What this means in turn is that Zen also does not see ‘Rome’ as one coherent entity either. Reflecting on Benedict XVI’s pontificate, Zen distinguishes between the person of the Holy Father and the various Vatican curia offices that sometimes contradict and hamper the pope’s initiatives. On the one hand, Zen reiterates the praise he gave for Benedict XVI’s 2007 letter to Chinese Catholics at the time of its publication for its balance between the Catholic principles of the truth of communion and compassion for the human person having to live in actual historical reality. However, he blasts the Vatican curia for undermining Benedict XVI by following a path of ‘compromise’ with the PRC, keeping silent on the plight of Chinese Catholics who are loyal to Rome while trying to appease Beijing. As Zen continuously reiterates, this is a continuation of the 1970s Vatican policy of ostpolitik, seeking to pacify authoritarian regimes instead of openly denouncing them for violent repressions of their own people. As Zen suggests, neither John Paul II nor Benedict XVI went along with such ostpolitik measures for the most part, but the Holy Father is not the curia, and the curia is not the Holy Father. The problem, though, is that it seems to Zen that Francis is relying entirely on his curia on the question of China, tilting even him to an ostpolitik approach. Some tension, even if it was unhealthy and paralyzing during the times of Benedict XVI, is (for Zen) better than no tension.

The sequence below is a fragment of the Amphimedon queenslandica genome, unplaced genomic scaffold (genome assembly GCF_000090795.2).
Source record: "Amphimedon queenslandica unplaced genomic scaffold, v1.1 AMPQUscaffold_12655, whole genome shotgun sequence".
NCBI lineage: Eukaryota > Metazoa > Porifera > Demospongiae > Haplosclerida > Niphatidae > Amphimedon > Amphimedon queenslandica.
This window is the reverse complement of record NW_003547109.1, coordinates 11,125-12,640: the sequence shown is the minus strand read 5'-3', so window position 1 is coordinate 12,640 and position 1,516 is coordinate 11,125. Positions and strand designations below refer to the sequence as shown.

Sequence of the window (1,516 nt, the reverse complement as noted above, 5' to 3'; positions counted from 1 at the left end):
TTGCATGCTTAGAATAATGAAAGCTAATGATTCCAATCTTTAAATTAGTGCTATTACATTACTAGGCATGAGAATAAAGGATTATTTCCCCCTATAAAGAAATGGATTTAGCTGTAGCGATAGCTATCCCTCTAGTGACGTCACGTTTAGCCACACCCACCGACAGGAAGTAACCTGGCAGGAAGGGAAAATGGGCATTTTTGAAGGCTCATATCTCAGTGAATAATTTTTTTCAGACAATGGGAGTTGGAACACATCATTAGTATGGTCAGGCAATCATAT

Why would it be so bad to sign an agreement with the PRC to acknowledge the CPA? Is it only because it throws underground Chinese Catholics under the bus? Is it just because it would pit Francis against Benedict? Here, Zen shows himself to be the masterful church-state theorist that he is, a true child of the Second Vatican Council. What acknowledging the CPA would do, as Benedict XVI himself acknowledges in the 2007 letter to Chinese Catholics, is to subsume the church to the authority of the state. Not only does this fly wildly in the face of a Catholic sensibility more generally, but it runs completely contrary to Vatican II, where the Church is the ‘people of God’ and is in solidarity with ‘the joys and the hopes, the griefs and the anxieties of the men of this age, especially those who are poor or in any way afflicted.’ A people is not to be equated with a state, as John Paul II brilliantly showed in his support of the Polish Solidarity Movement as the legitimate voice of the Polish people, the Polish communist state be damned. Indeed, Zen explicitly references the widely acknowledged de facto leader of the Polish people in Communist Poland, Stefan Cardinal Wyszyński, in another discussion of China, driving home the Vatican II point that the state and people are not the same. To recognize the CPA would be close this gap between the people and the state, to say that the PRC is the Chinese people and that the CPA is Chinese Catholicism.